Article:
Having said this, if you practice what I’ve shown you and your child doesn’t respond, I’ll show you how to tweak what you’re doing so that your child does respond. Most if not all of my clients experience at least a few instances where their child doesn’t respond as expected. This is absolutely normal – in fact, it’s inevitable. You and your child are in a process of new learning. But don’t worry – in the course of our work together we’ll refine what you’re doing so that you and your child interact in the ways you both want.

And having said this, know that we do have a refund policy. See the refund-policy FAQ for information on the refund policy.

You do not have to pay for the program if you choose not to continue after our first session — we offer clients the opportunity to have one (paid) session before they commit to a program.

If you do enroll in a coaching program but choose to discontinue the program within the
first six weeks of the program start,* we will refund your program fees minus the
value of the sessions already attended** and minus an additional $150
administrative fee. We do not provide refunds to clients who discontinue their
program after this six-week period. However, clients who discontinue after the six week
period are welcome to continue their program at a later date, provided they re-enroll
within three months of the discontinuation date.

* The six-week period accounts for the number of weeks from the program start, not
the number of sessions attended. This is consistent with the fact that, in order to
optimize your results, our programs are designed to run in consecutive weeks.

** Individual coaching sessions are valued at a rate of $225/hour.

If your child does not want to participate in your coaching program, that’s OK. On the other hand, if your child is refusing to participate there’s a good chance they’re refusing to do other things, too! And did you know that these kind of compliance- and cooperation issues are actually best handled in conversations with just the parents? This is why we structure our programs so that our first coaching sessions take place without the kids.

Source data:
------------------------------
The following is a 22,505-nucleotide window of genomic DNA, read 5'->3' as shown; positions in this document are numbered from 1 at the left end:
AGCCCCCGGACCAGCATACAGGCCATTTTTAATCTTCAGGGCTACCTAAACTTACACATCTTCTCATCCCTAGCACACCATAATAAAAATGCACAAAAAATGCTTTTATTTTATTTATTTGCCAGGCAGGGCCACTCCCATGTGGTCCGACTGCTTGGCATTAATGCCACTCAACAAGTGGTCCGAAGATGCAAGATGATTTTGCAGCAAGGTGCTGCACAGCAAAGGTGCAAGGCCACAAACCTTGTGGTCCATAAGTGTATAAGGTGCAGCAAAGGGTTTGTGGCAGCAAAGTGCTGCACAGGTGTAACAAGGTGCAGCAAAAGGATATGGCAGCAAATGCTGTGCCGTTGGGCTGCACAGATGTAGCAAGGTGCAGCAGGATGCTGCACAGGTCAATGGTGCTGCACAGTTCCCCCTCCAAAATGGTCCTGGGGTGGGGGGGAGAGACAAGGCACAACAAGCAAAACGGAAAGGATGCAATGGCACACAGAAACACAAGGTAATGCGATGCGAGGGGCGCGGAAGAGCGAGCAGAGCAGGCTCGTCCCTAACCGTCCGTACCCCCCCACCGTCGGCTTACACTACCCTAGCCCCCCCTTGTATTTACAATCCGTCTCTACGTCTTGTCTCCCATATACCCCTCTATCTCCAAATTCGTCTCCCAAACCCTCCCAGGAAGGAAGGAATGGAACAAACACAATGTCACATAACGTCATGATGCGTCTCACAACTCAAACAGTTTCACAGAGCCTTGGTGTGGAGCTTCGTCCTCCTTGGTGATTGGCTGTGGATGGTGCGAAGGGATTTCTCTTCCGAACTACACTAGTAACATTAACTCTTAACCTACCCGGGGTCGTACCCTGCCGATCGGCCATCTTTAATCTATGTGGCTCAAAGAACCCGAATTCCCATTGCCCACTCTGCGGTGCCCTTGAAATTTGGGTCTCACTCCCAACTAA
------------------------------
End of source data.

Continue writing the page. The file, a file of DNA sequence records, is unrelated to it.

In fact, you can solve all of the problems that bring you to us whether or not your child comes to your sessions — simply because that’s what we do — we teach YOU to solve these problems.

Our approach doesn’t depend on our convincing your child to do things differently. When a child participates, yes, we do help change their perspective, and that’s great. But the main focus of our work is on teaching you to work with your child in ways that get you the changes you’re wanting.

This is a significant difference between our approach and psychotherapy. When a child’s behavior is the problem, although many therapists do work with the parents, they tend to work as much or more with the child. In contrast, our focus is less on teaching the child and more on teaching you how to teach your child. We think this if much more efficient. It’s way more effective for you to manage a negative behavior when and where it happens than it is for you to rely on a third-party to attempt to resolve the problem by talking about it a day or a week later in the office.